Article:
“I had discovered that learning something, no matter how complex, wasn’t hard when I had a reason to want to know it.”
NASA engineer Homer Hickam wrote Rocket Boys to tell the story of how a bunch of coal miners’ kids built a rocket using in an age when not only was there no internet to consult, but even books on the subject were rare. Still, these boys — led by the stubborn Homer (called Sonny) — turned their dream of making their own Sputnik into reality.
Hickam manages a good balance between the science of how a damn rocket even works, and the human aspect of his teammates’ struggle to understand. I think that my favorite aspect of the book, however, was his description of life in a failing mining town in the 1960s. Hickam’s dad served as foreman of the mine, which meant he went from being a well-loved member of the community to a scapegoat as the mine began to fail. Sonny makes some interesting observations about the changes in his family and the town as a result.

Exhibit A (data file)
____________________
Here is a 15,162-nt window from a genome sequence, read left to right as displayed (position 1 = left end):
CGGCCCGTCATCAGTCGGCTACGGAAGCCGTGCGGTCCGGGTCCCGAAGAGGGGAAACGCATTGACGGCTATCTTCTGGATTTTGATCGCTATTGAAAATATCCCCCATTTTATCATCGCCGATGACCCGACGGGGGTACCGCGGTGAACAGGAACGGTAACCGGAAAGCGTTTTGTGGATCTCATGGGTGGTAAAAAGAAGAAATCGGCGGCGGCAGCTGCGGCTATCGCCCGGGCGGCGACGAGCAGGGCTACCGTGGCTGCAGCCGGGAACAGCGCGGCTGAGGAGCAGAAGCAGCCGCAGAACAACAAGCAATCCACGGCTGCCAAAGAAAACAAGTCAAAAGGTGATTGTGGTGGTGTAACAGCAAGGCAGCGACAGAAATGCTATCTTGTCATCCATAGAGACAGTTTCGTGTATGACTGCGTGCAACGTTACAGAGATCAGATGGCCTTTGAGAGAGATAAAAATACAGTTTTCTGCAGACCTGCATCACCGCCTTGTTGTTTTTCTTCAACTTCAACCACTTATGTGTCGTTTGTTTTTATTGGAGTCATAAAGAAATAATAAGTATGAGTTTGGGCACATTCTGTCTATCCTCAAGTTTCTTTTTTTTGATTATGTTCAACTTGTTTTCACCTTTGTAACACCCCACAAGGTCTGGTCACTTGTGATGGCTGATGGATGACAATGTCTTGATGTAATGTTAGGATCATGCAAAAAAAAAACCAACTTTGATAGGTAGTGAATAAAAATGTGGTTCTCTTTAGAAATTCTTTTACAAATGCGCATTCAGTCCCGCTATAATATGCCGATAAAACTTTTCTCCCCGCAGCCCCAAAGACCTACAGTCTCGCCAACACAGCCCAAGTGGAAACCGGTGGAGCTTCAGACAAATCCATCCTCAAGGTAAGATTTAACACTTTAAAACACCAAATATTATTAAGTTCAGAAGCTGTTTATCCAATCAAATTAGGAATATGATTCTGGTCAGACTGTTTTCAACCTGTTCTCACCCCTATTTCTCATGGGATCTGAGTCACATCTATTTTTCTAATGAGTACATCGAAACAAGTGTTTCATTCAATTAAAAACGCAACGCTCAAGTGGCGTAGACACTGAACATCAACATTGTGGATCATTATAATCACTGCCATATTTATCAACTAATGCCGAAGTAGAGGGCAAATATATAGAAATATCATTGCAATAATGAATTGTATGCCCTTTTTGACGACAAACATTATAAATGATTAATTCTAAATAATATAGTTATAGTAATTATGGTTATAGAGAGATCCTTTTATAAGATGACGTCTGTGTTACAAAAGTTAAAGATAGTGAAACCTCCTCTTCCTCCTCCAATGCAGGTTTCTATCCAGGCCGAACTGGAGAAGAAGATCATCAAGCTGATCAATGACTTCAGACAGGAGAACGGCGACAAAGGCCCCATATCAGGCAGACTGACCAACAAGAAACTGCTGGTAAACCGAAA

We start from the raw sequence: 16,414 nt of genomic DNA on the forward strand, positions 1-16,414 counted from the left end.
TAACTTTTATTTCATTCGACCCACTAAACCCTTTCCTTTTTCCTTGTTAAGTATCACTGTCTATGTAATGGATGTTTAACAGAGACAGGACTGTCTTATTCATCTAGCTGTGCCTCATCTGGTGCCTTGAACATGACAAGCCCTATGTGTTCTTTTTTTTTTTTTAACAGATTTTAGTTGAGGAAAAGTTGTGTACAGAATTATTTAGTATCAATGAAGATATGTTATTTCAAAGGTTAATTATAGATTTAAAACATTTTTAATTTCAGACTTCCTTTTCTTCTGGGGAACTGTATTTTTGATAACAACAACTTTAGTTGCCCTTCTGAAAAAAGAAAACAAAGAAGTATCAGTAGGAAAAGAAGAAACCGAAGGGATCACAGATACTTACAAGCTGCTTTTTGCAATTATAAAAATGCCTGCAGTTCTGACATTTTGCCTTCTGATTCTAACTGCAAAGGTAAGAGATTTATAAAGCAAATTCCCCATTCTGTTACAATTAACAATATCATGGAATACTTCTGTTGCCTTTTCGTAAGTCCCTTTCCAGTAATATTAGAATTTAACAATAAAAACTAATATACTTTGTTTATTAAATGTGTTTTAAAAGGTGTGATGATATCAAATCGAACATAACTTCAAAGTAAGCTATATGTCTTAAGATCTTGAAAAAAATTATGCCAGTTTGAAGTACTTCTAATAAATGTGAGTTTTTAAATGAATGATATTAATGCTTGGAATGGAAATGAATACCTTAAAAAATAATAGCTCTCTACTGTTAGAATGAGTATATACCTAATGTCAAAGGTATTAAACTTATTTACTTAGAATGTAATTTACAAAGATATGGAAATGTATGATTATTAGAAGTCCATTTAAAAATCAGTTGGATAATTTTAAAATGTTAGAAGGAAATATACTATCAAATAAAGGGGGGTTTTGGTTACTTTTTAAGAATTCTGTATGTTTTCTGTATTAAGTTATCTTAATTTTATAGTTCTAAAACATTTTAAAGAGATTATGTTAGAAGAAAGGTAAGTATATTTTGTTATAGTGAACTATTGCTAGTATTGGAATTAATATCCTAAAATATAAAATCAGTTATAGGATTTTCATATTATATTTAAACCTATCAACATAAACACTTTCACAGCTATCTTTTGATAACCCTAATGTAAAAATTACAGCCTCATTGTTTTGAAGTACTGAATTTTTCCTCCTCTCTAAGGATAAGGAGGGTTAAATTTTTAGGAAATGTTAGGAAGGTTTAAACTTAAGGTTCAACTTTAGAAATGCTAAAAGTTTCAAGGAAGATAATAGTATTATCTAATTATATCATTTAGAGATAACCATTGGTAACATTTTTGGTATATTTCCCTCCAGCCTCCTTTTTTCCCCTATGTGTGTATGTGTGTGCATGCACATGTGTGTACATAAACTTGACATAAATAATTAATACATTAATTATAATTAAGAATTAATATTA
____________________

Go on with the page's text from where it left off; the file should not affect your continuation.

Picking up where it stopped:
Sonny gives a lot of credit to those who encouraged and assisted him along the way, but it’s also pretty obvious that he was a talented and ambitious kid when he set his mind to it. Definitely an interesting and inspiring read.